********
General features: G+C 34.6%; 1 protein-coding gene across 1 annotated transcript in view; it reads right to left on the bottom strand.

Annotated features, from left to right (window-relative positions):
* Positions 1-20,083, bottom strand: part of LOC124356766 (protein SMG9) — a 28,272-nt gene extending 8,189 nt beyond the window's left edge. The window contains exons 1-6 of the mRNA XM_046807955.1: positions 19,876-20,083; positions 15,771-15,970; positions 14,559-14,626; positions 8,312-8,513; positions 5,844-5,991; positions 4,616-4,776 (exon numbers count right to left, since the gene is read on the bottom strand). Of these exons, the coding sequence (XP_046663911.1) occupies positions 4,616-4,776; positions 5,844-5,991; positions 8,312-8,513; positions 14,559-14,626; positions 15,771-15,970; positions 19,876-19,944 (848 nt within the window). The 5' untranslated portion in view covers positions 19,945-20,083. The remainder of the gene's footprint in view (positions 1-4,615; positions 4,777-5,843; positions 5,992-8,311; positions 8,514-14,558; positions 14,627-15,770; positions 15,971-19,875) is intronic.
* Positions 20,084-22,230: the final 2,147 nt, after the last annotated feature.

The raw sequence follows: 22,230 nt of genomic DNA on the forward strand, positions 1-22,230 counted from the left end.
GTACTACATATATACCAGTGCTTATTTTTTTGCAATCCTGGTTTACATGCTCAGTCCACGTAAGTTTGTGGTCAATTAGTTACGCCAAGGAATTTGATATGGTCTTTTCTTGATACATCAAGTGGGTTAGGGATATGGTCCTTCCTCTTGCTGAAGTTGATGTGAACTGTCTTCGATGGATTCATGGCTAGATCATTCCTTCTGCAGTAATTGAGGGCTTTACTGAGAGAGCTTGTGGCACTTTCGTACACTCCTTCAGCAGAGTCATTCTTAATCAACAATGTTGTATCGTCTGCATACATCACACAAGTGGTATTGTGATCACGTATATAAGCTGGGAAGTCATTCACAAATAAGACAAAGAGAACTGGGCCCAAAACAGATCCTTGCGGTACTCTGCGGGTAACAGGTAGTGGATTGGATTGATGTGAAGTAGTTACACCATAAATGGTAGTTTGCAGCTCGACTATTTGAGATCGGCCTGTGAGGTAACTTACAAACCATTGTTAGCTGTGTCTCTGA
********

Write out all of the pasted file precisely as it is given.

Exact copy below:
General features: G+C 34.6%; 1 protein-coding gene across 1 annotated transcript in view; it reads right to left on the bottom strand.

Annotated features, from left to right (window-relative positions):
* Positions 1-20,083, bottom strand: part of LOC124356766 (protein SMG9) — a 28,272-nt gene extending 8,189 nt beyond the window's left edge. The window contains exons 1-6 of the mRNA XM_046807955.1: positions 19,876-20,083; positions 15,771-15,970; positions 14,559-14,626; positions 8,312-8,513; positions 5,844-5,991; positions 4,616-4,776 (exon numbers count right to left, since the gene is read on the bottom strand). Of these exons, the coding sequence (XP_046663911.1) occupies positions 4,616-4,776; positions 5,844-5,991; positions 8,312-8,513; positions 14,559-14,626; positions 15,771-15,970; positions 19,876-19,944 (848 nt within the window). The 5' untranslated portion in view covers positions 19,945-20,083. The remainder of the gene's footprint in view (positions 1-4,615; positions 4,777-5,843; positions 5,992-8,311; positions 8,514-14,558; positions 14,627-15,770; positions 15,971-19,875) is intronic.
* Positions 20,084-22,230: the final 2,147 nt, after the last annotated feature.

The raw sequence follows: 22,230 nt of genomic DNA on the forward strand, positions 1-22,230 counted from the left end.
GTACTACATATATACCAGTGCTTATTTTTTTGCAATCCTGGTTTACATGCTCAGTCCACGTAAGTTTGTGGTCAATTAGTTACGCCAAGGAATTTGATATGGTCTTTTCTTGATACATCAAGTGGGTTAGGGATATGGTCCTTCCTCTTGCTGAAGTTGATGTGAACTGTCTTCGATGGATTCATGGCTAGATCATTCCTTCTGCAGTAATTGAGGGCTTTACTGAGAGAGCTTGTGGCACTTTCGTACACTCCTTCAGCAGAGTCATTCTTAATCAACAATGTTGTATCGTCTGCATACATCACACAAGTGGTATTGTGATCACGTATATAAGCTGGGAAGTCATTCACAAATAAGACAAAGAGAACTGGGCCCAAAACAGATCCTTGCGGTACTCTGCGGGTAACAGGTAGTGGATTGGATTGATGTGAAGTAGTTACACCATAAATGGTAGTTTGCAGCTCGACTATTTGAGATCGGCCTGTGAGGTAACTTACAAACCATTGTTAGCTGTGTCTCTGA